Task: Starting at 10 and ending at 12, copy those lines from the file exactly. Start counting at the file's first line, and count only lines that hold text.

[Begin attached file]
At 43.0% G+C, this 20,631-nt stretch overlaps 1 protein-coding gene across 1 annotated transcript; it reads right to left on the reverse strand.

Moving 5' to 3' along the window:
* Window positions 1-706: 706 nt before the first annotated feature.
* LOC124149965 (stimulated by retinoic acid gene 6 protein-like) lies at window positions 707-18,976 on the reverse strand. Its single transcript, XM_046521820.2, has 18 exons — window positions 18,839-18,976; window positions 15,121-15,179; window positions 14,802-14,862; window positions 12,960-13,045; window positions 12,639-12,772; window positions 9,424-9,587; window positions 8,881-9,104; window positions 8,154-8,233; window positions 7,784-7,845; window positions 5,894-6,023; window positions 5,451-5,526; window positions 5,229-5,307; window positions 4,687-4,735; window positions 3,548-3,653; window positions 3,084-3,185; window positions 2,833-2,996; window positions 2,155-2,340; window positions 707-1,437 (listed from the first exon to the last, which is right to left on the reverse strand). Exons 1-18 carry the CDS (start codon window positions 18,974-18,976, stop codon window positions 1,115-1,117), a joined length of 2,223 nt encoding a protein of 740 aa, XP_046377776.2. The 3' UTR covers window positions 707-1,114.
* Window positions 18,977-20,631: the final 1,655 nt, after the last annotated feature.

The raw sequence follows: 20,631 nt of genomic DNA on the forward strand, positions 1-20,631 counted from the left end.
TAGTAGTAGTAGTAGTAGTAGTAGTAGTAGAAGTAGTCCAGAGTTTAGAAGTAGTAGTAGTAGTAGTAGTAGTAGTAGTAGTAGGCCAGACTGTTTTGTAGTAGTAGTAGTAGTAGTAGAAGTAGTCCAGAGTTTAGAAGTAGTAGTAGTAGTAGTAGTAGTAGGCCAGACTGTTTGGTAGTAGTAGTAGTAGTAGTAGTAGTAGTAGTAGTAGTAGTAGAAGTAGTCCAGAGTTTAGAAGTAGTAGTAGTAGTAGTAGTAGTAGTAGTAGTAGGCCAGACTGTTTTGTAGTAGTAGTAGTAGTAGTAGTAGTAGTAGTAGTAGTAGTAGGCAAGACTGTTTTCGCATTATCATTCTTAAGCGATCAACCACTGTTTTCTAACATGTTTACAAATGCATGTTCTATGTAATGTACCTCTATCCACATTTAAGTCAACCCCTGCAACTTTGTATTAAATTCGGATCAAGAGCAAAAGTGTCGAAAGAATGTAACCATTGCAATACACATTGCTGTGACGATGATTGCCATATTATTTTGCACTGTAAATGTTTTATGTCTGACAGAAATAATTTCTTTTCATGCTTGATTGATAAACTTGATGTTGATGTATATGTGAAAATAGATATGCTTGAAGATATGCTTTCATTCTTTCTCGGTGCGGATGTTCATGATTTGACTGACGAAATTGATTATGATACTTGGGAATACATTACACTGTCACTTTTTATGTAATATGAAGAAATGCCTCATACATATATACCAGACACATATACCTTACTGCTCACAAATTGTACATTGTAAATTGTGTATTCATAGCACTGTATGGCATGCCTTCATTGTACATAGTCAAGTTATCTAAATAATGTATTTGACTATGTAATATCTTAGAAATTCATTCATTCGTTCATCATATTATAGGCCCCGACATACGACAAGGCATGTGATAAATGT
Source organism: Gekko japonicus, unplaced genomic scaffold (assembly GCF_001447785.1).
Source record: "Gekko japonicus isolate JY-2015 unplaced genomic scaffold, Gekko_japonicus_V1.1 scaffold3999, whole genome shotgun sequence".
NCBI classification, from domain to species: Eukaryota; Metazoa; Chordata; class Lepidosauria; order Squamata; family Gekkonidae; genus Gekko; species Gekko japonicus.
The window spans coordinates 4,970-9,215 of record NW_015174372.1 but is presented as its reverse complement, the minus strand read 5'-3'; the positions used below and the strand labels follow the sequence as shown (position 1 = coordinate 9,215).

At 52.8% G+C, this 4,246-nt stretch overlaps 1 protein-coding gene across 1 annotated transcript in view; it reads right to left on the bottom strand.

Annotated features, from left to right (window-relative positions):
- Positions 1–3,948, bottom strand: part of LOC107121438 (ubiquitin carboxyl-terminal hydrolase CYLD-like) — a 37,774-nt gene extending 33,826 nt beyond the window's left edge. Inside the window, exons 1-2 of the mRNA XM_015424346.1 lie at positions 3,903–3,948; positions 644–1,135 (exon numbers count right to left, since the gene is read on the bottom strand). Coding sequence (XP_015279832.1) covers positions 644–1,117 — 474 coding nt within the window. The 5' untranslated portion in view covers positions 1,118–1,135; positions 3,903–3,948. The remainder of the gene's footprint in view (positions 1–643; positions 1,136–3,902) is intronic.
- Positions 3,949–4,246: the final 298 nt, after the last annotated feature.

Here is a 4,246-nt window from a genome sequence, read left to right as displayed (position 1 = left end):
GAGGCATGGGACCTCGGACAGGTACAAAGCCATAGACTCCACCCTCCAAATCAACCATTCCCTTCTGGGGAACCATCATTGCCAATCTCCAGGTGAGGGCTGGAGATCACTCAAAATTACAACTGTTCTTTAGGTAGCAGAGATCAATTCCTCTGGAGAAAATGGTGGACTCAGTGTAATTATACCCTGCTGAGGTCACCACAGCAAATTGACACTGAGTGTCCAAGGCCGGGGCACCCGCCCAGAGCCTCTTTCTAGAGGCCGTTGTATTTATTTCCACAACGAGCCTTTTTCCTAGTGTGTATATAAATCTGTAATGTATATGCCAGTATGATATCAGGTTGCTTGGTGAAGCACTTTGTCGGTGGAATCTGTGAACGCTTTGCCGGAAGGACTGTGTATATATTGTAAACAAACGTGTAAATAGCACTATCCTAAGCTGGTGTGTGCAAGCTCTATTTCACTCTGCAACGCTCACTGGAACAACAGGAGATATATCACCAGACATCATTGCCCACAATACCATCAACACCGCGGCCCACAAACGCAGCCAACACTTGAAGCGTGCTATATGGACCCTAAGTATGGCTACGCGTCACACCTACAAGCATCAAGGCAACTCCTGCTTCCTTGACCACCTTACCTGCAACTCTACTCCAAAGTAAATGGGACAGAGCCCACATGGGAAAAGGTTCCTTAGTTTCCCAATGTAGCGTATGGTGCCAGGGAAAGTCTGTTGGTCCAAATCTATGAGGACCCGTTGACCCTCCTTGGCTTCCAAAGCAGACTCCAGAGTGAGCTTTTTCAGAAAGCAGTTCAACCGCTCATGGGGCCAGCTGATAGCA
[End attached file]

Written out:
NCBI classification, from domain to species: Eukaryota; Metazoa; Chordata; class Lepidosauria; order Squamata; family Gekkonidae; genus Gekko; species Gekko japonicus.
The window spans coordinates 4,970-9,215 of record NW_015174372.1 but is presented as its reverse complement, the minus strand read 5'-3'; the positions used below and the strand labels follow the sequence as shown (position 1 = coordinate 9,215).

At 52.8% G+C, this 4,246-nt stretch overlaps 1 protein-coding gene across 1 annotated transcript in view; it reads right to left on the bottom strand.